ORONO, Maine — Wayne Maines never imagined standing before a meeting of the American Civil Liberties Union, let alone accepting an award from the Maine branch of the organization.

Born a Republican, Maines also never imagined he’d be roaming the halls of the State House with his daughter, Nicole, urging lawmakers to vote against a bill that would limit her access to a women’s bathroom because Nicole was born a boy.

The Maines family, Wayne, his wife, Kelly, and their 14-year-old children, Nicole and Jonas, were honored Thursday for their efforts toward ending discrimination against transgender Mainers.

“Our family has remained strong but silent for a long time,” Waynes Maines said in accepting the award on behalf of the family. “Our circle has been very small. Receiving this award provides an opportunity to thank all of you for your advocacy, your support and your friendship. It provides an opportunity for our inner circle to grow. This larger inner circle will help us share the hopes and dreams of transgender children with others that might not understand.”

The family, which was profiled in a Sept. 3 article in the Bangor Daily News, became advocates for transgender rights when Nicole, who is transgender, was told by the staff at Asa Adams School in Orono that she could not use the girls bathroom. A lawsuit against the Orono School District filed by the family is pending in Penobscot County Superior Court.

When legislation was introduced in the Maine Legislature that would amend the Maine Human Rights Act to explicitly allow “the operator of a restroom or shower facility” to decide who can use which gender’s bathroom, Wayne Maines testified against the bill at a public hearing this past spring before the Legislature. Nicole walked the halls of the State House with her father talking to legislators.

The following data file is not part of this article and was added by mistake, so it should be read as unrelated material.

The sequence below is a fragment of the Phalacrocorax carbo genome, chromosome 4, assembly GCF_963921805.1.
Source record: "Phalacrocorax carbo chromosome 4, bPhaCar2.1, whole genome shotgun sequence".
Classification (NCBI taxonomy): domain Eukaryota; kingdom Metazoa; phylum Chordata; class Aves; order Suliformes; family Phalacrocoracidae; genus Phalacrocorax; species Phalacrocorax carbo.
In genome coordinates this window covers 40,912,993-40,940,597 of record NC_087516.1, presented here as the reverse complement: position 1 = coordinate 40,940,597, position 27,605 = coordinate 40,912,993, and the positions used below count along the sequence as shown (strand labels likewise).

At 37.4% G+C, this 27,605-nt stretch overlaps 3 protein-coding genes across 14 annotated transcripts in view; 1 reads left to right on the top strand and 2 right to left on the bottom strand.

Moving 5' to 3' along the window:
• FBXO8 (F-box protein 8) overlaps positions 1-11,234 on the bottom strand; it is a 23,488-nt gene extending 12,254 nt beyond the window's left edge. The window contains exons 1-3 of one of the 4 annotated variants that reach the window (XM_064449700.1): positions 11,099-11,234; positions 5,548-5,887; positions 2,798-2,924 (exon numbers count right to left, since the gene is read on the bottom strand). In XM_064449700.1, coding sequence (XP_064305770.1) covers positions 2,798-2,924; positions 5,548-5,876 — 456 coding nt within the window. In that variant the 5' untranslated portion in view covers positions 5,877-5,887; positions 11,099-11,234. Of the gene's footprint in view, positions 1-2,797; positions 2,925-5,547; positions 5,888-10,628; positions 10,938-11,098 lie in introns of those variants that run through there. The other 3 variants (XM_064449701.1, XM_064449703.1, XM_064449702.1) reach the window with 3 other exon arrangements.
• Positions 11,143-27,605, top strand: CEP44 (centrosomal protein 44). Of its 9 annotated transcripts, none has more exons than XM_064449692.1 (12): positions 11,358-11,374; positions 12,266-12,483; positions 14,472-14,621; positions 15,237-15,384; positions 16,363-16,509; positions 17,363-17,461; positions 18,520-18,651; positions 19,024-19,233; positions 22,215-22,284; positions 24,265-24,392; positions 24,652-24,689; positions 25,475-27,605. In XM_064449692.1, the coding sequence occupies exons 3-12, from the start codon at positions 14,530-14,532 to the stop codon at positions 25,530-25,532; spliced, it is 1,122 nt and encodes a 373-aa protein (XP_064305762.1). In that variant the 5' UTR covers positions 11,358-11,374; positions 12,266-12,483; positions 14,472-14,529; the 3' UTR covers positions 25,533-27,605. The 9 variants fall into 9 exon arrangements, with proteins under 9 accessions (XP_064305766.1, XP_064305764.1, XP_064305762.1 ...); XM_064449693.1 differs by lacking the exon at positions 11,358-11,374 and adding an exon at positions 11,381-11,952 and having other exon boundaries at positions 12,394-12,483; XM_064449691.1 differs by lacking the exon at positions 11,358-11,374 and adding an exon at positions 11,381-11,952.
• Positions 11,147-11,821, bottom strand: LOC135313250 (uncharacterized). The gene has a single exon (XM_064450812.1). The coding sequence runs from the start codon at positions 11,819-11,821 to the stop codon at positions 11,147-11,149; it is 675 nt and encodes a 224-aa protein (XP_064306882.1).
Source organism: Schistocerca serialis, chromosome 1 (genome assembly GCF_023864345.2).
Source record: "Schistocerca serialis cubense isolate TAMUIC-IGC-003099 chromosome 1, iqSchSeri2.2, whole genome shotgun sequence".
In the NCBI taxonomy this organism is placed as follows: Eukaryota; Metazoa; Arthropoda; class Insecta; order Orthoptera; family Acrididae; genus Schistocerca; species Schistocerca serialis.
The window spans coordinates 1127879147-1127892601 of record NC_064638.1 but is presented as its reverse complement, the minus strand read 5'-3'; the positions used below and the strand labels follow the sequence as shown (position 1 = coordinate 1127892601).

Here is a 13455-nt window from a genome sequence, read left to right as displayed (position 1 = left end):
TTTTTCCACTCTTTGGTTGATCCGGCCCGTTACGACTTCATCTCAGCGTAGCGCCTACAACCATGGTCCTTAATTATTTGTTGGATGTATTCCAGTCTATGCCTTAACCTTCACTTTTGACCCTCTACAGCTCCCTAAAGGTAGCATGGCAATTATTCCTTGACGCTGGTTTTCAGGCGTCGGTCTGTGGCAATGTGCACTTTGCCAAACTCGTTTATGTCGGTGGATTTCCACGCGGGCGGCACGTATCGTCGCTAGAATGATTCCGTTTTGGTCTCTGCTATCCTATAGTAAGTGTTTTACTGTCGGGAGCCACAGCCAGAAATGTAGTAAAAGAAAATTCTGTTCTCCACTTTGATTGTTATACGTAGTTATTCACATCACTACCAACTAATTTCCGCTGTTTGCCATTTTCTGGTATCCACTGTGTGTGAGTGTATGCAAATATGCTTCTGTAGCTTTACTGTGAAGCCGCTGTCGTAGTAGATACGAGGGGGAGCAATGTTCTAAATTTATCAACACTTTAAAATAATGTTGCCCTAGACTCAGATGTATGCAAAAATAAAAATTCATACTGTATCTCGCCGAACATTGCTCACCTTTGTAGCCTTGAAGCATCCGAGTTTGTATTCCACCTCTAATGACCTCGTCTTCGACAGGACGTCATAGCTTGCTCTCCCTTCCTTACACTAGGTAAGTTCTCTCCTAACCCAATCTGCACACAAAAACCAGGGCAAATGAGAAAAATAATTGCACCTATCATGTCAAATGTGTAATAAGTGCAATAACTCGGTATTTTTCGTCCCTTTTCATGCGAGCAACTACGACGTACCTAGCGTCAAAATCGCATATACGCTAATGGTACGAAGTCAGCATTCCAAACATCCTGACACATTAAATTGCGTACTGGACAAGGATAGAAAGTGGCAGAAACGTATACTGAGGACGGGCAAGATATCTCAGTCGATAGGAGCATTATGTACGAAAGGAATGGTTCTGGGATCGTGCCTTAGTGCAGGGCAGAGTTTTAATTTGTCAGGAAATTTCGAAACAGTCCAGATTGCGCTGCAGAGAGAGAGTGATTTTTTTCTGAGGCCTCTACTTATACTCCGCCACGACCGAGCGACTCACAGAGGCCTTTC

“It’s not safe to be transgender in Maine. It’s safe to be stealth,” Shenna Bellows, executive director of the ACLU of Maine said in presenting the award. “But the Maines family spoke out.”

Bellows called the family “brave and courageous.”

Jodi Nofsinger, a Portland attorney who is a member of the legal team representing the family in the lawsuit, said that the Maineses are unusual clients.

“You have a greater goal,” she said. “Most people are in court for themselves but the Maines have two goals — to protect their daughter and to educate. The Maines’ real purpose is to make people understand and it is for people like us to take up that burden too.”

Nicole sat in the front row at Wells Commons as the presentation began, flanked by two Orono girls she attended school with at Asa Adams. Family friends, Wayne Maines’ colleagues at the University of Maine and ACLU members attended.

“It feels pretty good,” Nicole said after the presentation, but she was not sure she was always brave or courageous.

“I feel like sometimes bravery requires effort,” she said. “Sometimes, I don’t feel like I’m being courageous. I’m just doing what I need to do.”

In addition to the event Thursday, Wayne Maines and his daughter spoke Saturday at the Spirit of Justice dinner in Boston sponsored by the group Gay & Lesbian Advocates & Defenders. GLAD is representing the Maineses in the lawsuit the family has filed in Penobscot County Superior Court against the Orono School Department alleging that school personnel did not do enough to keep her from being bullied in school.

The family, formerly of Orono, lives in southern Maine, where Nicole and Jonas, who are twins, attend a private school.

The ACLU of Maine award is named for Roger Baldwin, an ardent activist for social justice who helped found the American Civil Liberties Union and served as its director until 1950. Baldwin remained active in the cause of civil rights and civil liberties until his death in 1981 at the age of 97.